This letter is in response to the feature article entitled Biofortified crops ready for developing world debut. While the article is generally well-written, a more negative picture of biofortification is given than is warranted. Having worked on provitamin A biofortification efforts since 2004 at the University of Wisconsin-Madison, I would like to correct some of these misrepresentations.
First the phrase "unleashed on" gives the impression that things are not being controlled. In fact the release of seed or vines to farmers is a highly regulated process and includes the following steps: 1) wide-scale screening to identify or develop lines with a high concentration of the desired nutrient for breeding biofortified cultivars, 2) crossing elite types with these sources, 3) selecting new types that combine high levels of the nutrient with excellent yield and other agronomic traits, 4) extensive testing and validation of the performance of the best lines, 5) validation of the suitability for use in food products, and 6) registration and commercialisation of the new variety in the target country. The crops that HarvestPlus is working with are going through this thorough process.
Second, large-scale studies to evaluate effectiveness cannot be performed until a crop like orange maize goes through these steps and is released.
However, studies have already shown that orange maize is perceived differently and more favourably than yellow maize (which is associated with food aid or animal feed).
Regarding orange sweet potato, which is the first biofortified crop to be released, a small-scale trial that showed it was effective in increasing serum retinol levels in children was conducted and published in the Journal of Nutrition.
The author is referring to a larger-scale effectiveness trial that has yet to be published.
Third, the author incorrectly states, "the bioavailability of crops containing beta-carotene degrades once they have been harvested." It is not the bioavailability that degrades, it is the beta-carotene. However, it is not just the nutrients in biofortified crops that degrade, it is all nutrients in foods, including those in supplements. This is a natural process due to the chemical nature of vitamins. In fact, crops, such as sweet potato, are preferably eaten fresh; therefore, natural degradation may have little impact on effectiveness.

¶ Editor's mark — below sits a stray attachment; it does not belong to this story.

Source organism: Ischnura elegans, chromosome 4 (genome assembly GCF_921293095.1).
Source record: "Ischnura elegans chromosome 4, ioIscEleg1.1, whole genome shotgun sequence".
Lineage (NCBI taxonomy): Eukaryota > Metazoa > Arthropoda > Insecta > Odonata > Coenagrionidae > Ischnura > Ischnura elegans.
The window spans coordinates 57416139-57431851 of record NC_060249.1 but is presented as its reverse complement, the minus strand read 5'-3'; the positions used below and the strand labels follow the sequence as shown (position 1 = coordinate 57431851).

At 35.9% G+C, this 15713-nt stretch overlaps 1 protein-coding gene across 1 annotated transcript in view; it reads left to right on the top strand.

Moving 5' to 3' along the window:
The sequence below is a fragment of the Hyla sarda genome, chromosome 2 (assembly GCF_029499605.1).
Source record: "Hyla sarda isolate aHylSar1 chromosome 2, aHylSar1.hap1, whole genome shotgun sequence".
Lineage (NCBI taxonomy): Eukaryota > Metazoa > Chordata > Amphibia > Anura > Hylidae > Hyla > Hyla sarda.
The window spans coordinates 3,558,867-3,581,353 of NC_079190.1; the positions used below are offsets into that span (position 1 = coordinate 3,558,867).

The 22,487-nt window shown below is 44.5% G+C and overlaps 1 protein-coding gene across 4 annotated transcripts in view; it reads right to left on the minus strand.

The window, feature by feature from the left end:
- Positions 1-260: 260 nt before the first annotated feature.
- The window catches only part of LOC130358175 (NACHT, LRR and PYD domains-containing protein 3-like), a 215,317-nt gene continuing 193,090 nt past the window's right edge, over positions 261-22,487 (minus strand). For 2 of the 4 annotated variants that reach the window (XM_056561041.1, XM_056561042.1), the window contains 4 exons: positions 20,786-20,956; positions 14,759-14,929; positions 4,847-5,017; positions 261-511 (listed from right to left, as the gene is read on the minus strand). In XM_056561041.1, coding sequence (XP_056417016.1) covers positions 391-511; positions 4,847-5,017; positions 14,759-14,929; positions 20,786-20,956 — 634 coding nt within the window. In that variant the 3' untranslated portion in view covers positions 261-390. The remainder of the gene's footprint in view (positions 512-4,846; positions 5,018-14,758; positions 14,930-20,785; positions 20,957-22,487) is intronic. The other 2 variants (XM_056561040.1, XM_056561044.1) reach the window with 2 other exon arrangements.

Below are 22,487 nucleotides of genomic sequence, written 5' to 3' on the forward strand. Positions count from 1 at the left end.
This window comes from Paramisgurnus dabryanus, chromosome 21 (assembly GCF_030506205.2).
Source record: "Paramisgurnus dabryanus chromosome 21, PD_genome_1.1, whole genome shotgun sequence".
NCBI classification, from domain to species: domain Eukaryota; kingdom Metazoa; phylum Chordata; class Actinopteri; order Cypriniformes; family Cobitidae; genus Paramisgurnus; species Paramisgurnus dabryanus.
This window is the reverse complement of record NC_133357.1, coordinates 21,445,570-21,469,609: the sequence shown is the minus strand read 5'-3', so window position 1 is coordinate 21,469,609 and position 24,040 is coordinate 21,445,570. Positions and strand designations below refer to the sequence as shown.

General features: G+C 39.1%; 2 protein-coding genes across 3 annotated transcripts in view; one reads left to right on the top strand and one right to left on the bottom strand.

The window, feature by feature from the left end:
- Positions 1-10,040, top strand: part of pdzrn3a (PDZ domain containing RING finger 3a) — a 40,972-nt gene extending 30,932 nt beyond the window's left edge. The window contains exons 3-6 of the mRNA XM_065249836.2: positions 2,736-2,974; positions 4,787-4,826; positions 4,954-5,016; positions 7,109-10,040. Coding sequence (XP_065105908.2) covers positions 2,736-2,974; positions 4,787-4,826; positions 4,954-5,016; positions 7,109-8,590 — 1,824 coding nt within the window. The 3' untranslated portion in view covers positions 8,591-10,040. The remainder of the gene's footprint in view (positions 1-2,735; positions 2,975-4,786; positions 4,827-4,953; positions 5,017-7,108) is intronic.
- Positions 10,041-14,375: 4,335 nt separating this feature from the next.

Fourth, the comparison of the cost of biofortification efforts to those of other interventions is potentially misleading. While the estimated cost per crop may seem high, the cost to distribute vitamin A supplements is upwards of $500 million — every six months. Furthermore, while effective at preventing overt clinical signs of vitamin A deficiency, supplements do not prevent a marginal status, which does not manifest as clinical signs but does not support optimal health, and the body needs a constant input of vitamin A in order to maintain adequate levels in essential organs. Biofortification can be effective as part of a strategy to reduce micronutrient deficiency that also includes supplementation and other approaches.
Last, I would disagree that HarvestPlus is taking an excessively top-down approach. To the contrary, farmers’ needs are accounted for as crops are being developed, and farmers participate in trials to test and select the best varieties. Orange sweet potato, in addition to delivering vitamin A, has been bred to be high yielding, virus resistant, and drought tolerant, all characteristics desired by farmers. Once crops have been disseminated successfully in one country, they can then be adapted to other regions at a low additional cost. Also, HarvestPlus' biofortified crops are given free to governments, and because these are crops eaten by poor and often malnourished communities, it is evident that they will only be taken up and have impact if they are free or affordable. While it is true that tackling social and economic issues are also part of the solution, nutritious food is a basic right to all humans. Biofortification of staple crops with enhanced nutrients is one way to provide the poor with an additional option for eating more nutritious foods. The process of enhancing crops, whether for taste, yield, or now nutrition, has been occurring since humans started farming.